Most gay rights activists say they?re simply working for ?equal rights.? But two recent court cases demonstrate that, whether they realize it or not, they?re really working for something quite different.
The first case concerns Cheryl Clark, a former lesbian, now a Christian. Clark?s former partner, Elsey McLeod, sued for joint custody of Clark?s adopted daughter after Clark left their relationship. The judge ruled in McLeod?s favor on the grounds that she had been a ?psychological parent.? As Clark?s lawyer, James Rouse, stated, McLeod ?is being treated like a divorcing spouse even though they aren?t and can?t be married in the state of Colorado. The trial court has effectively skipped the ?gay marriage? issue and gone to ?gay divorce.??
And that?s not all. At McLeod?s request, the court also barred Clark from exposing her daughter to any Christian materials or teaching ?that can be considered homophobic.? So Clark could be found in contempt of court for studying the Bible with her daughter or taking her to church. Fortunately, Clark is appealing this outrageous decision.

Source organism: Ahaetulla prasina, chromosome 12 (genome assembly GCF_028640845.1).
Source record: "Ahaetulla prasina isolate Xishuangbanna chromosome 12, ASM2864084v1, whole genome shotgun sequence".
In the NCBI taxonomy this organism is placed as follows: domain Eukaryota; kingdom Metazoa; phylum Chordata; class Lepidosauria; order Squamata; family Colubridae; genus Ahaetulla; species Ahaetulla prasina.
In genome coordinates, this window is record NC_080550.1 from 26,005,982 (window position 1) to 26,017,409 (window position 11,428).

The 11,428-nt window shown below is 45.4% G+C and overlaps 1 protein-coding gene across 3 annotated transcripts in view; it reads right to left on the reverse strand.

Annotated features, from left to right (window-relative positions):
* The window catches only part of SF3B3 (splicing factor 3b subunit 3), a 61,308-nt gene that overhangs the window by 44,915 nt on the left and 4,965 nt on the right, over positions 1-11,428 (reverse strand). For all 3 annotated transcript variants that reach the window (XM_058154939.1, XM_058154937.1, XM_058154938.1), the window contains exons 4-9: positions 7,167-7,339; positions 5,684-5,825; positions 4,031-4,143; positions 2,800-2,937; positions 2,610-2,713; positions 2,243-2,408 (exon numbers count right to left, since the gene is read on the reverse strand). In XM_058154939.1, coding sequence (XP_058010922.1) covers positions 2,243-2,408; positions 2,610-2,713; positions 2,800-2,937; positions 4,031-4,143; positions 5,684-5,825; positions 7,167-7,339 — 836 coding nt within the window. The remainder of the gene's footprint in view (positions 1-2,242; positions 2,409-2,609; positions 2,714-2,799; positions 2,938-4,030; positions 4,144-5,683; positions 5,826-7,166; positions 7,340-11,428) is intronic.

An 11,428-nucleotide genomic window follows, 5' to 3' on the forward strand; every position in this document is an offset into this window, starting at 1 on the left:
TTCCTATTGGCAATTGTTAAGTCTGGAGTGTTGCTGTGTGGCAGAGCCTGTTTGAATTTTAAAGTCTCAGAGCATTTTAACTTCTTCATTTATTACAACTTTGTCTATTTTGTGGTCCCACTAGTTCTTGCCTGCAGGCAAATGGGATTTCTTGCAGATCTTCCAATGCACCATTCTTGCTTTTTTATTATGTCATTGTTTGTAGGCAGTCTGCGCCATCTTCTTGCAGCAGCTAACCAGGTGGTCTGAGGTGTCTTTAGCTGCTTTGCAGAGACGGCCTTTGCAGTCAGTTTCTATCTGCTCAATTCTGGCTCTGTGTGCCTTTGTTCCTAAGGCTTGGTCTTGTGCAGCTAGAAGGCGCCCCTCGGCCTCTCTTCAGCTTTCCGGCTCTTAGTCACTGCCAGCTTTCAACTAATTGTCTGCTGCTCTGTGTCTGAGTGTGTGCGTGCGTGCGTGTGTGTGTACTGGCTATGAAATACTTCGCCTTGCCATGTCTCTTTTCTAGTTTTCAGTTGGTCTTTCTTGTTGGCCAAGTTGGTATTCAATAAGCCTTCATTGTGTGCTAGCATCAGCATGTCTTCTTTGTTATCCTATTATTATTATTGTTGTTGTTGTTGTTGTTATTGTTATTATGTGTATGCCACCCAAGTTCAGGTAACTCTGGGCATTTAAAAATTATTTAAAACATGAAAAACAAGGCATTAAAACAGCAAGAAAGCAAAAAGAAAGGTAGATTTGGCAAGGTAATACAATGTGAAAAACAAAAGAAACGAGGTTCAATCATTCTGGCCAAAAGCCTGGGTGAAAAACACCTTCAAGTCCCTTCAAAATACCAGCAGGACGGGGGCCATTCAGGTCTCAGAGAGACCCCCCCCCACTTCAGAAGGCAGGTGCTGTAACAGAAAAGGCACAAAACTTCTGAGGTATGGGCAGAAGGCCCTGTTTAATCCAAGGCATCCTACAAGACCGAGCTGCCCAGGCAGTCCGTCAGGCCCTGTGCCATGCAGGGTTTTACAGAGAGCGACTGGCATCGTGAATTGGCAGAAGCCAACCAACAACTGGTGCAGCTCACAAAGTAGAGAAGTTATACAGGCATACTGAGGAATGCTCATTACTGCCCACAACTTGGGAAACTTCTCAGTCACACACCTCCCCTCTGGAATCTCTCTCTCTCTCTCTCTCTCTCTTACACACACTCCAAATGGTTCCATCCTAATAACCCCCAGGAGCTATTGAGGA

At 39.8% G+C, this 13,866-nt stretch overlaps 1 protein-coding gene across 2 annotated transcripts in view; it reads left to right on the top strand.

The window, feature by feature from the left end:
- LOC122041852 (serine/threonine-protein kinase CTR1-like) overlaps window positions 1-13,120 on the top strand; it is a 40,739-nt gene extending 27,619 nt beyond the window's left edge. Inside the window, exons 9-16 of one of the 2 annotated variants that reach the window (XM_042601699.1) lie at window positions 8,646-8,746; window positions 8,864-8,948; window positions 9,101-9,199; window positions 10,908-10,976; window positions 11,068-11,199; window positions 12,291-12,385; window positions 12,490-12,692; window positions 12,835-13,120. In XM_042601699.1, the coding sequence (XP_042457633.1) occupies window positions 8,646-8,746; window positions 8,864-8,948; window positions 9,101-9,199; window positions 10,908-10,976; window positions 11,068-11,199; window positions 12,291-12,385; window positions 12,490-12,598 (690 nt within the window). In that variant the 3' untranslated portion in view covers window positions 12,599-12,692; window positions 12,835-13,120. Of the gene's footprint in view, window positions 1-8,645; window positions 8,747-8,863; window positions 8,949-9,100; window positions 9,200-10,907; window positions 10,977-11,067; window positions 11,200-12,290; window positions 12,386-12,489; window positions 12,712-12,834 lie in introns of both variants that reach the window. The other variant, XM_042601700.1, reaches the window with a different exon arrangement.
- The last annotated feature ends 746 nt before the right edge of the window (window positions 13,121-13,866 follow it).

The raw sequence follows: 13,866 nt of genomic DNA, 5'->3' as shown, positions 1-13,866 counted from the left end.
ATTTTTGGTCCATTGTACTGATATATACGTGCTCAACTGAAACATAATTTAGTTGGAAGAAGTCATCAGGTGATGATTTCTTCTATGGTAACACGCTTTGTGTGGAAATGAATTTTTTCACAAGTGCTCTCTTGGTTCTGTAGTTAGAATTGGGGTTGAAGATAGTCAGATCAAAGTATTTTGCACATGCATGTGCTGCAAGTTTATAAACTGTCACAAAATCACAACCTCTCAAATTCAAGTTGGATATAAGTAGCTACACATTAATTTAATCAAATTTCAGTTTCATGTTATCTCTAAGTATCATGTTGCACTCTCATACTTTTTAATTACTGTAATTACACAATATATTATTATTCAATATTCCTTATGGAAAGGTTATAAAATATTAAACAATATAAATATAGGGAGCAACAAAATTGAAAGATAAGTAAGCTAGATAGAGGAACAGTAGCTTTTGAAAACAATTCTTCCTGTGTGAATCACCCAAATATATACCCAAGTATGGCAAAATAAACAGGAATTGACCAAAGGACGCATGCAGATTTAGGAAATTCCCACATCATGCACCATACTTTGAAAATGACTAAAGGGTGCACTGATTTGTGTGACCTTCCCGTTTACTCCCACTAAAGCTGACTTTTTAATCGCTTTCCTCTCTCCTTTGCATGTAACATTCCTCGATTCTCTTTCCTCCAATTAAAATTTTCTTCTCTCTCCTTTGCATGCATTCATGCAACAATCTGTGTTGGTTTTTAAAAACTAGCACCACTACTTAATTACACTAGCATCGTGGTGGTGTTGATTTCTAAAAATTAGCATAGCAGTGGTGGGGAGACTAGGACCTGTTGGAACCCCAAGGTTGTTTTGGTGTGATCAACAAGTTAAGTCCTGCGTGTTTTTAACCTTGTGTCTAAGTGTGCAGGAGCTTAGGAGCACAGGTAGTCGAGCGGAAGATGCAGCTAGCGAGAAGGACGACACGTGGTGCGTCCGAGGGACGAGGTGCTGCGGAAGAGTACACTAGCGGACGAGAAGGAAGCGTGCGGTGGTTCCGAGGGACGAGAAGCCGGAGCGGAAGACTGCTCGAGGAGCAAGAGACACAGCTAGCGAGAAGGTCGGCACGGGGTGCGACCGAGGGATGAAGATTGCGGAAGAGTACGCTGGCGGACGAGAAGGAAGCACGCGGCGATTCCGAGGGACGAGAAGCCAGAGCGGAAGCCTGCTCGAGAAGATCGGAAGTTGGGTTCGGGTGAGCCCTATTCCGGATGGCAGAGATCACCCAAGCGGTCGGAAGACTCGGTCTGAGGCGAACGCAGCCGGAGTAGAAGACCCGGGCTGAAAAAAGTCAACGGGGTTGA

The second case is equally bizarre. After David Blanchflower divorced his wife, Sian, because of adultery, Sian appealed the case, arguing that her lesbian relationship wasn?t adultery. The New Hampshire Supreme Court ruled in her favor, finding that the state?s laws didn?t include same-sex relationships in the definition of adultery.
Even gay activists are upset about this one, arguing that it portrays homosexual relationships as less ?significant.? One advocacy group wrote in a ?friend of the court? brief, ? New Hampshire courts should treat gay adultery the same no matter the gender of the person with whom the spouse engages in an extramarital relationship.?